Gun control advocates, gun rights supporters, and gun manufacturers closely watched the case because it could provide a guideline for victims of other shootings who wish to sue firearm manufacturers.
Remington was sued by the victims' families and Remington in 2015. They claimed that the company should not have sold such a deadly weapon to the public. They stated that their goal was to prevent future mass shootings and force gun companies to be more responsible about how they market their guns.
Some parents involved in the lawsuit spoke at a news conference and described the victory as bittersweet.
Nicole Hockley, the mother of Dylan Hockley (6 years old), said that nothing will bring Dylan back. She said that her hope was that gun companies and the insurance and banking industry that support them would be made to face the consequences of their actions. This will make their practices safer and prevent more shootings.
President Joe Biden called this settlement "historic" and stated that while it doesn't erase the tragedy of that day, the settlement begins the work of holding gun makers accountable for making weapons of war, and marketing these guns irresponsibly.
Gun rights groups claim that the settlement will not have any effect on rifle sales or gun makers. They are still protected from liability under federal law in most cases. Some experts believe it could prompt gun manufacturers to make changes.
Timothy D. Lyton, a Georgia State University law professor, said that gun manufacturers might be subject to increased pressure from insurance companies to avoid making the same design or marketing mistakes that led to this litigation.
This is not the first settlement between victims and gun manufacturers. Eight families of victims of the Washington, D.C.-area shooting snipers were awarded a $2.5million settlement in 2004. Bushmaster Firearms Inc. received $550,000 and the remainder from the gun dealer. Lytton stated that the Sandy Hook settlement may have a greater impact because it is so high.
Connecticut's civil court case focused on the marketing of the weapon used in the Newtown shooting -- a Bushmaster XM15E2S rifle. It was claimed that it targeted young, at-risk men in advertisements and product placement in violent games. Remington's ad features the rifle against a plain background and the phrase "Consider your Man Card Reissued."
Remington agreed to let the families release many documents it obtained during the lawsuit, including those showing how the weapon was marketed, as part of the settlement. These documents are not yet available.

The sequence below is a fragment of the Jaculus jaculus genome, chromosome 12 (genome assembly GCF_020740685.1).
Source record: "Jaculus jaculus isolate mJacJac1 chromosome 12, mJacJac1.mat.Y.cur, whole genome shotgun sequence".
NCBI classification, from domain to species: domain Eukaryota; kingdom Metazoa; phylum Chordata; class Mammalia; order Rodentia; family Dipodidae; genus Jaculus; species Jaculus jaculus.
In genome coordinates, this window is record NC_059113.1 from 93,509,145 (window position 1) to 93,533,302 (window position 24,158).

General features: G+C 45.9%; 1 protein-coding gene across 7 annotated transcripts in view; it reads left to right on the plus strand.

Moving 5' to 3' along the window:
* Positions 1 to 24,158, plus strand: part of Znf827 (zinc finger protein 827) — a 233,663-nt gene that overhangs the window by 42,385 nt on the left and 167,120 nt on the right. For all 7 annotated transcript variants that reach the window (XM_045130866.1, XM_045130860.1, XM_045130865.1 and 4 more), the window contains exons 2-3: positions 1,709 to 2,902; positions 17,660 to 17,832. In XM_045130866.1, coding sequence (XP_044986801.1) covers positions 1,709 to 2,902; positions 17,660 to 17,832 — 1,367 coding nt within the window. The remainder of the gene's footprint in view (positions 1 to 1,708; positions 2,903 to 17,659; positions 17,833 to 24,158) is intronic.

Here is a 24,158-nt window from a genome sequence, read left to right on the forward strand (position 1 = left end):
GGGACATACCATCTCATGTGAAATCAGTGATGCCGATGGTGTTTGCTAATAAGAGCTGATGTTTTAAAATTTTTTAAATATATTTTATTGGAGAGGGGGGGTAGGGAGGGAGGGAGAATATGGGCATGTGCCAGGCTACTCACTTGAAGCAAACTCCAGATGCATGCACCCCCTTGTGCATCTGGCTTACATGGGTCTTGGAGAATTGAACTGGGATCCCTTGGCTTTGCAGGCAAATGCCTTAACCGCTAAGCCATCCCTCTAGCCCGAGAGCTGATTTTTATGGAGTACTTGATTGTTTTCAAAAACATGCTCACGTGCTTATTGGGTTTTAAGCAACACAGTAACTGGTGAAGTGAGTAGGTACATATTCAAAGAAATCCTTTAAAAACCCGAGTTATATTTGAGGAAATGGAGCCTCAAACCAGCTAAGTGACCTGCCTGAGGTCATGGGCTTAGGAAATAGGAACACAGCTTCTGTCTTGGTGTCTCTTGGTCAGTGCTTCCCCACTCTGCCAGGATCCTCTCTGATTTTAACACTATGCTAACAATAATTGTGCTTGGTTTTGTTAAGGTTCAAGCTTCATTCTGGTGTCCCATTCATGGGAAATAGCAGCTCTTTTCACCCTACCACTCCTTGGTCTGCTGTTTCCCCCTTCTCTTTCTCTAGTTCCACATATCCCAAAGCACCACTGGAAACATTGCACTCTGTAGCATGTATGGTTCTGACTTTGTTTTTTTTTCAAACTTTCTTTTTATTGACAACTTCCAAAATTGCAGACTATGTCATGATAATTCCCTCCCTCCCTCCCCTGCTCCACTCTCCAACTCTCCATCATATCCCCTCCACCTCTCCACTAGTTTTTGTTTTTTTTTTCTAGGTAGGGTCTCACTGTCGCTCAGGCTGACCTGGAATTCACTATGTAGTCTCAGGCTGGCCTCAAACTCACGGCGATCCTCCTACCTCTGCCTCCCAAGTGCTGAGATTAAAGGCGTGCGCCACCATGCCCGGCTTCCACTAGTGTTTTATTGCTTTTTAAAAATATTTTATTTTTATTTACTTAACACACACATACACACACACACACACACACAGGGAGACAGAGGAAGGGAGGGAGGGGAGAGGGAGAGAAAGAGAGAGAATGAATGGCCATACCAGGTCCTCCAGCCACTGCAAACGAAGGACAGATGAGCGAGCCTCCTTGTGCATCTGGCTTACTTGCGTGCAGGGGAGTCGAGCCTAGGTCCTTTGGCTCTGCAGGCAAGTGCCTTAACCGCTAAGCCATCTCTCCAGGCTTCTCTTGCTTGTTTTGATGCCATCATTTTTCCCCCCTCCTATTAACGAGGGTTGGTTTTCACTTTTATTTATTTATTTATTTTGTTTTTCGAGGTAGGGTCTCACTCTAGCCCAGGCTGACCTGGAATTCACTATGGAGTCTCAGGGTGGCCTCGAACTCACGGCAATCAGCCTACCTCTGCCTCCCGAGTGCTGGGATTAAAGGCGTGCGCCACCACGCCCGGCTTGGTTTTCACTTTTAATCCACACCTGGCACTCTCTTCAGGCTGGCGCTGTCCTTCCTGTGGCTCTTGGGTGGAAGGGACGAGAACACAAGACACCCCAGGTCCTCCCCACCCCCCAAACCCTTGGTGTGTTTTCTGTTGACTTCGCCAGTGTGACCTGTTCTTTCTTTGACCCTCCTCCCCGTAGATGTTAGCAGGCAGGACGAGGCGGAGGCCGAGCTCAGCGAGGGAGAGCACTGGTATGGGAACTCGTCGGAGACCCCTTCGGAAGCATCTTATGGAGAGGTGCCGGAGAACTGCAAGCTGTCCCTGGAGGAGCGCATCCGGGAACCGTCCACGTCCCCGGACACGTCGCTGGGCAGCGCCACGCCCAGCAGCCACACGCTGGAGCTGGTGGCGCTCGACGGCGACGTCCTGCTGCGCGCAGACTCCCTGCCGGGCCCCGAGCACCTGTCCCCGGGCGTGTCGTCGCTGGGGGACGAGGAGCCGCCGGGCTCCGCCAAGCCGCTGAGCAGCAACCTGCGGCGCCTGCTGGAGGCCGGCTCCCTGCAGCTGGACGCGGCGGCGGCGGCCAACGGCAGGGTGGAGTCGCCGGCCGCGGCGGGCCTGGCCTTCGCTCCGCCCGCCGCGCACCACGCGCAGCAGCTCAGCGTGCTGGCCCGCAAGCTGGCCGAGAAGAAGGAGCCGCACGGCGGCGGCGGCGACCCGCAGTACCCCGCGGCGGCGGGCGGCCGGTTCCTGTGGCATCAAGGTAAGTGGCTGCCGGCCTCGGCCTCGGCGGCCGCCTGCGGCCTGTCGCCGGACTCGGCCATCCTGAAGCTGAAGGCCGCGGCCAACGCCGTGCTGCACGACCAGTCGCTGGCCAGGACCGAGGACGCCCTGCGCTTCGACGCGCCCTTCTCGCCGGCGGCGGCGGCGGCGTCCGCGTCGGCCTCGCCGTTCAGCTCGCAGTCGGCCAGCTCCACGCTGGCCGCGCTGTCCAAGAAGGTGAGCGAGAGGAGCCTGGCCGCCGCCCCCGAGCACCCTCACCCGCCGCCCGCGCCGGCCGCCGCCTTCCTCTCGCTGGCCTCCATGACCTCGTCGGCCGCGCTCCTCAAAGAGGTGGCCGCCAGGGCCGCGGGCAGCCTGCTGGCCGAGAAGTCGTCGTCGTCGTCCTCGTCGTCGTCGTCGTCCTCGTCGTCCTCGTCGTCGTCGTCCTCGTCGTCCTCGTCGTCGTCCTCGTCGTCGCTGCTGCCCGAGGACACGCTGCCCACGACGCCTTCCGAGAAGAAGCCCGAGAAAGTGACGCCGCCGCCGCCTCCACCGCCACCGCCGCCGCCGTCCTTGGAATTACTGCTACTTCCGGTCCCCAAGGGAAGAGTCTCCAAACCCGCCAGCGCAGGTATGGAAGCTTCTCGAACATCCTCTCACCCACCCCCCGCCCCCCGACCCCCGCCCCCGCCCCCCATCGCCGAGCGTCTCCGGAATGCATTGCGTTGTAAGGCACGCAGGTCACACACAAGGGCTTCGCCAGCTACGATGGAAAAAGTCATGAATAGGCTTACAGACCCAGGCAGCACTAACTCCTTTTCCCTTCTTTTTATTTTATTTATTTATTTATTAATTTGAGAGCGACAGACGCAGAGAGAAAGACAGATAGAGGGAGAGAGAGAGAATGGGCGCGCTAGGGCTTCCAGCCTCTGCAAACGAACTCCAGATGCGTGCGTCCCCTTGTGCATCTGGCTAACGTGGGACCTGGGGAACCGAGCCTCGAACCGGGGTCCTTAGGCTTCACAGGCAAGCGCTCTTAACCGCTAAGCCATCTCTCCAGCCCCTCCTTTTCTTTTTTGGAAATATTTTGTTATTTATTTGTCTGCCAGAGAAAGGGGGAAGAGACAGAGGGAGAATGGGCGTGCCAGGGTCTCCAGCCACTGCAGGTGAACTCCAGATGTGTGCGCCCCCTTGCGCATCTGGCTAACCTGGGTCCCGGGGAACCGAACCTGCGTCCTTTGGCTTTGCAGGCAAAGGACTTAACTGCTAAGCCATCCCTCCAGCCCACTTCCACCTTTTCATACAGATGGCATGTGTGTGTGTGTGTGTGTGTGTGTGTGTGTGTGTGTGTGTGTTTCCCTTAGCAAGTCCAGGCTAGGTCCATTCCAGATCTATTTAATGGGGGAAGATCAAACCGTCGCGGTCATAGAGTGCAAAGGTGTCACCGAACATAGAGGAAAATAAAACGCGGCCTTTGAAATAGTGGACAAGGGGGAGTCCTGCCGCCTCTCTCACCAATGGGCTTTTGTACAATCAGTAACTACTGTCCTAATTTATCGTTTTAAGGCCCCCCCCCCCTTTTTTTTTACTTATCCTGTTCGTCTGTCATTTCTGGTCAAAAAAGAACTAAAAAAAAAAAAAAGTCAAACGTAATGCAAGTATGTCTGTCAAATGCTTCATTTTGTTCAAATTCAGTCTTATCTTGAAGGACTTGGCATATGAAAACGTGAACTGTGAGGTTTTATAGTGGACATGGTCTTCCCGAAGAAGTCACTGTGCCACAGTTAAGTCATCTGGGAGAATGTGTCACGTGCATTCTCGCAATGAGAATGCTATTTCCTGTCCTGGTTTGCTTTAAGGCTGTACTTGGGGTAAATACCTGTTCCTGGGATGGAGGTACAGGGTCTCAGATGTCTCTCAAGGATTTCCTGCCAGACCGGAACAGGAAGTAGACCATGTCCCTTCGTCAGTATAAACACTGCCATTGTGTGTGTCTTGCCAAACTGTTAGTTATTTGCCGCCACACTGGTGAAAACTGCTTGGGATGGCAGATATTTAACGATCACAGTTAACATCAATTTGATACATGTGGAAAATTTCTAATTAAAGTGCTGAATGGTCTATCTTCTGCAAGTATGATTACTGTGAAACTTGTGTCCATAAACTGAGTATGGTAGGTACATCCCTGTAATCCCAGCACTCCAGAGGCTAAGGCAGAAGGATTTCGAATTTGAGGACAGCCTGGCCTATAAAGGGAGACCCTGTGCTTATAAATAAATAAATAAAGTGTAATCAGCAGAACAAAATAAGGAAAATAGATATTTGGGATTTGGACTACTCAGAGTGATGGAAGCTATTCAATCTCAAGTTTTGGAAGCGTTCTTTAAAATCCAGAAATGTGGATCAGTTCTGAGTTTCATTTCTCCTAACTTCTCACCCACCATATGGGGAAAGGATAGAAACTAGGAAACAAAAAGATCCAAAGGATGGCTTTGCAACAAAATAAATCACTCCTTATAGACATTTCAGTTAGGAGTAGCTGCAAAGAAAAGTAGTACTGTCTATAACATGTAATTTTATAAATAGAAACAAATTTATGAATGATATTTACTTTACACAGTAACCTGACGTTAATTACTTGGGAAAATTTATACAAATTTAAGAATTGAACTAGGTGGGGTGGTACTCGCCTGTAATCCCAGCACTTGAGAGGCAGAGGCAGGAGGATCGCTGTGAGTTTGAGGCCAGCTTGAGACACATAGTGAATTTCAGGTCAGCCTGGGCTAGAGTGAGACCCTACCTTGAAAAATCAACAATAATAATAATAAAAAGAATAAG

Remington argued that there was no evidence to show that Remington's marketing had any connection to the shooting.
According to Remington, the suit should have been dropped due to federal law which gives broad immunity for the gun industry. Remington could be sued by the Connecticut Supreme Court over the marketing of the rifle. This was an exception to federal law. The gun manufacturer appealed to U.S. Supreme Court which declined to hear the case.
Lytton stated that the U.S. Supreme Court is yet to rule on whether similar lawsuits against gun manufacturers can be filed because it has not yet decided whether the Sandy Hook families were able to use the 2005 immunity law.
Biden demanded that Congress repeal the immunity law in Tuesday's statement. Biden said that he will "continue to urge states and local legislators, lawyers, survivors of gun violence, to pursue efforts to replicate Sandy Hook's success."
Remington, one the nation's oldest gun manufacturers, was founded in 1816. In 2020, Remington filed for bankruptcy again. Its assets were later sold to several companies. Following the school shooting, Remington was hit with lawsuits and restrictions on retail sales.
Adam Lanza (20 years old) was the gunman in the Sandy Hook shooting. He used a Remington rifle that his mother legally owned to kill the educators and children on Dec. 14, 2012. As police arrived, he used a handgun for his own murder.
According to Connecticut's child advocate, Lanza's grave and deteriorating mental state, his obsession with violence and his access to his mother’s weapons "proved to be a recipe for mass killing."
Remington and its lawyers were left Tuesday with messages seeking comment.
The National Shooting Sports Foundation is a Newtown-based group representing gunmakers. It believes that the courts should have stopped the case from proceeding and that the plaintiffs would have won at trial. The settlement should not have any effect on The Protection of Lawful Commerce in Arms Act (a 2005 federal law that protected gun manufacturers from liability).
The plaintiffs did not provide any evidence that Bushmaster advertising influenced Nancy Lanza's decision about legally purchasing a Bushmaster rifle. They also didn't support Adam Lanza's decision for murder to steal the rifle and kill his mother while he sleeps, before committing the rest of his horrible crimes," the group stated in a statement.
The settlement will only pay the damages to the families that signed up for the lawsuit and not to other victims' families. Andrew Friedman, their spokesperson, stated that the families are still deciding what to do with the money.
The plaintiffs claimed that four insurers of the bankrupt company had agreed to cover the entire amount of coverage, which was $73 million.
Francine Wheeler, the mother of Ben, 6-year-old boy, died in the shooting. "Our legal system has provided some justice today. True justice will not be available to David and me. True justice would be our 15 year old healthy and right here with us. Benny won't be 15. Because he is gone forever, he will always be 6